Afghanistan: Drops of Change – How access to safe water is making a difference in women’s life.
“I remember the day I opened the tap in my garden […]. From that day on, I no longer had to beg my neighbour for water or worry about how to ration water for my family. That mental pressure was suddenly gone.”
Twenty-four-year-old Maryam and her 13 years old sister-in-law Wajhma, live in a rural village of Kabul province. The village seems quiet and peaceful, with everyone minding their own business and families maintaining their privacy behind high walls and colourful metal doors.
But life in the village was not always so peaceful for the two sisters-in-law. Every day, they faced the unpleasant task of collecting water for their family. In Afghanistan, the daily struggle for clean water is a harsh reality for millions of people. The majority of households do not have access to their own water source, and the struggle for this precious resource has become a burden that affects every aspect of life.
Maryam is a widow with a two-year-old son. She also cares for her mother-in-law, whose health is deteriorating. At least five times a day, Maryam used to walk to the village mosque to fetch water from the well. On laundry days, Maryam had to make the 30-minute walk up to 10 times because she could only carry two jerrycans at a time.
“I spent many hours every day collecting water for my family. While I was busy with this task, I could not take care of my child or my mother-in-law. In addition, it delayed so many household chores that I had to do. It was quite exhausting for me– physically and mentally,” says Maryam when asked about her daily routine.
In rural areas 31% of households lack access to drinking water
Collecting water can take up to a full day- with or without donkey carts or other means of transportation – and puts women and children at particular risk.
In rural areas, access to adequate water is even worse, with 31% of households lacking access to portable water. In addition, Afghanistan is experiencing a multi-year drought that is causing surface water sources such as springs to dry up and groundwater levels to drop significantly, putting even more pressure on available water sources.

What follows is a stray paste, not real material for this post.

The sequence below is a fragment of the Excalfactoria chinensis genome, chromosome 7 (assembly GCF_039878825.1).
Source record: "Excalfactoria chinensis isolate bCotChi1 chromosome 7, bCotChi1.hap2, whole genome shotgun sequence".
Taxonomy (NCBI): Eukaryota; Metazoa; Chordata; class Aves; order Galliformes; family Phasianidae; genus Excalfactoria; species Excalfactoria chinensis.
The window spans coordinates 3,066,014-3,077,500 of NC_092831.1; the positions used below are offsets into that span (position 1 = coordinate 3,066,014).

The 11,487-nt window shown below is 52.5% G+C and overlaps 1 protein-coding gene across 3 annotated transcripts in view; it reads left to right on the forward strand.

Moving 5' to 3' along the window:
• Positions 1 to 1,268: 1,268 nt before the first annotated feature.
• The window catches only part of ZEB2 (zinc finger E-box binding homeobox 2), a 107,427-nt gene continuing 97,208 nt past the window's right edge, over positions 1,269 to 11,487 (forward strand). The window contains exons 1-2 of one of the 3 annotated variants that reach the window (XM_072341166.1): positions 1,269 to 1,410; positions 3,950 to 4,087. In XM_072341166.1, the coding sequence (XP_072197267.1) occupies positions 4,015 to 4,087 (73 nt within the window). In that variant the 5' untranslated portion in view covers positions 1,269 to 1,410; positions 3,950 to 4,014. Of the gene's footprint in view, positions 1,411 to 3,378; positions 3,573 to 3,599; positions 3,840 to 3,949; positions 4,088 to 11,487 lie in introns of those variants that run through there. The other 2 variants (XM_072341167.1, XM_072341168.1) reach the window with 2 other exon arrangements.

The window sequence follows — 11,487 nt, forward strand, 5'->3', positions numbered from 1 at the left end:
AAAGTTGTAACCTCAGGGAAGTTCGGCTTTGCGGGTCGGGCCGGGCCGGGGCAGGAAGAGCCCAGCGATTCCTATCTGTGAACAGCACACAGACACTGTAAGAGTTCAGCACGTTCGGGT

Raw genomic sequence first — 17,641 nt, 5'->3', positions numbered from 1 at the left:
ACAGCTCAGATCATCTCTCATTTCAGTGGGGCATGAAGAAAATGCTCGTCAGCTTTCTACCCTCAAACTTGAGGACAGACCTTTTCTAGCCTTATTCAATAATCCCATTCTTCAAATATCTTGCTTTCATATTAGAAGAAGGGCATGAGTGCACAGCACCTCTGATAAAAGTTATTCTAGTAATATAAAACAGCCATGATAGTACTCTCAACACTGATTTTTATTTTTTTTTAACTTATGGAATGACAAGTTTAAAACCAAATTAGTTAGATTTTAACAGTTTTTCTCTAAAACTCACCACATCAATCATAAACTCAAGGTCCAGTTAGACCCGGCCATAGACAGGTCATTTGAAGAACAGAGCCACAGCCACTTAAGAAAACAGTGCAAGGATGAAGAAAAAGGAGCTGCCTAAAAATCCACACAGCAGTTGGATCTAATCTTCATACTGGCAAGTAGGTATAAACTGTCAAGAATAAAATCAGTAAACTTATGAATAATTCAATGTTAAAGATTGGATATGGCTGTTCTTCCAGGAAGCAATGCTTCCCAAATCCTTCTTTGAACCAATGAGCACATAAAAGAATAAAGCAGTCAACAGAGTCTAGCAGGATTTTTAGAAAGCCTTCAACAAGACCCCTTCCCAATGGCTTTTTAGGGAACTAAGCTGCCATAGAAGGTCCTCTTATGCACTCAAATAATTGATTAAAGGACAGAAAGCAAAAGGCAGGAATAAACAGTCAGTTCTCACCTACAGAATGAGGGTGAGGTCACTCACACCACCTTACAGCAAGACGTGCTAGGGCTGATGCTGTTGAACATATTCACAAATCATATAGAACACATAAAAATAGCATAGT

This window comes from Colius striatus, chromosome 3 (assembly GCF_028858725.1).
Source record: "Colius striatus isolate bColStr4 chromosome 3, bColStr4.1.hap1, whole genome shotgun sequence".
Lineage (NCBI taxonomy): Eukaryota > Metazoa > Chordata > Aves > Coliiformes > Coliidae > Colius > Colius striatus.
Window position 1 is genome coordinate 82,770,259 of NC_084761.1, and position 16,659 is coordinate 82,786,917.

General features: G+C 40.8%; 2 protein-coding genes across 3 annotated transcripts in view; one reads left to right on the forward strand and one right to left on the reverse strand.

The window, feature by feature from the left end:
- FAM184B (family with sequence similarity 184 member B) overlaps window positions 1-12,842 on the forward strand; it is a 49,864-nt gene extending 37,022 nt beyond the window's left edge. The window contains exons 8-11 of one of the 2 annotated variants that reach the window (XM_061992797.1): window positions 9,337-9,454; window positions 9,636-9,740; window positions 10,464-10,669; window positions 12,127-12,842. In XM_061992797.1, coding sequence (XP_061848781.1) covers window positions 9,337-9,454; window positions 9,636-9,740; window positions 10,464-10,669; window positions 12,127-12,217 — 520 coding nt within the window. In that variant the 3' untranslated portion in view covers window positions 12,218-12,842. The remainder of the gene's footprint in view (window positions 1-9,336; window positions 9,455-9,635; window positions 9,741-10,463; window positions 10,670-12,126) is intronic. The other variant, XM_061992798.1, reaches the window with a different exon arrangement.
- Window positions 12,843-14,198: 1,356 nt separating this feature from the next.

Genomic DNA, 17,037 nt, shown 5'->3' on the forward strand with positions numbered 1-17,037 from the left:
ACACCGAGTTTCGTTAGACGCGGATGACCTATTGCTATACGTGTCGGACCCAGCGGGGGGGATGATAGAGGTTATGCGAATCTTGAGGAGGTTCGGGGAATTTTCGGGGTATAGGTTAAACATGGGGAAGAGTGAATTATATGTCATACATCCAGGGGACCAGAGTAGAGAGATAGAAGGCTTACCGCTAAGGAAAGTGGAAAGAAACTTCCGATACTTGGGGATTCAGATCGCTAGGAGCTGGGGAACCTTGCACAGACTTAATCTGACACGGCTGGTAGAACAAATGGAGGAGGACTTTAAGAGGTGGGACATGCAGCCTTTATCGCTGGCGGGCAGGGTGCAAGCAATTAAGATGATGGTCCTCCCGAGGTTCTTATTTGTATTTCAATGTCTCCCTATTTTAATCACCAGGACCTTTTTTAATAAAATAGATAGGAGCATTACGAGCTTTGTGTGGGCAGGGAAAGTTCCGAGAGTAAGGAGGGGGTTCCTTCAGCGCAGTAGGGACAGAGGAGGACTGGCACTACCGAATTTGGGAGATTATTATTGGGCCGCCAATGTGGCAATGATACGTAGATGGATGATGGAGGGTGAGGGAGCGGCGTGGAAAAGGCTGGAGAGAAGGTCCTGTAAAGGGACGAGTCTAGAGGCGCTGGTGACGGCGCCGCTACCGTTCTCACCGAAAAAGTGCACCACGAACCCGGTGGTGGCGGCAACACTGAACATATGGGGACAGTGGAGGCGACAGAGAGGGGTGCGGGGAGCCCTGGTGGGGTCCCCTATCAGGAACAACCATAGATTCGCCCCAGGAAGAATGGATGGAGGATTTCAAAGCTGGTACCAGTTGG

Wajhma is well aware of the potential for conflict over water. Like her sister-in-law, she relies on public water sources or her neighbour’s well. Several times a day, Wajhma relied on her neighbour’s goodwill to provide her family with the day’s ration of water. But like many other villagers, he fears that his well will run dry due to the ongoing drought in Afghanistan. Wajhma had no choice but to endure the verbal abuse and humiliation of her angry neighbour day after day.
“Like my sister, I don’t have my own borehole or tap water. In order to meet our daily water needs, I was forced to ask our neighbour to allow me to use his well. He was not happy about this situation and shouted at me when I came to fetch water. He told us to find our own source of water so that his borehole would not dry up,” says Wajhma.
Since May 2023, Wajhma and Maryam’s homes have been connected to a newly built water pipeline system. The pipes provide them with safe, running water whenever they open the taps in their yard.
“I remember the day I opened the tap in my garden. I filled my glass twice and tasted the fresh water. It was cold and delicious. That moment was a great relief for me. From that day on, I no longer had to beg my neighbour for water or worry about how to ration water for my family.
That mental pressure was suddenly gone. I had a sense of ownership and independence – I had my own source of water,” says Wajhma in a powerful voice.
Maryam tells a similar story of relief and joy when her home was connected to the water system. Finally, she had more time to take care of her mother, her child, and the household. She could feel the enormous pressure suddenly ease. But much more has changed for Maryam. In addition to her own water source, her home now has a new, easily accessible latrine adapted for people with limited mobility.
“My mother-in-law can’t walk without help. Our old latrine had stairs and a squat toilet. We always had to help her when she needed to relieve herself. Especially when she was defecating. These were very embarrassing moments for her. Sometimes she refused to eat and drink so as not to be a burden to me. I felt so sorry for her,” says Maryam.
With funding from the Centre of Crisis and Support of the French Ministry of Foreign Affairs, Première Urgence Internationale provided safe and running water to 1,055 households (7,358 people) in three districts of Kabul province: Bagrami, Shakardara, and Mir Bacha Kot. Tothis end, three boreholes were drilled and equipped with new solar-powered pumping stations. 15,412 kilometres of newly laid water pipes and 724 installed water taps connect the water sources to households. Première Urgence Internationale also built accessible latrines for families with members with special needs and limited mobility.
 Registered as Première Urgence – Aide Médicale Internationale (PU-AMI) in Afghanistan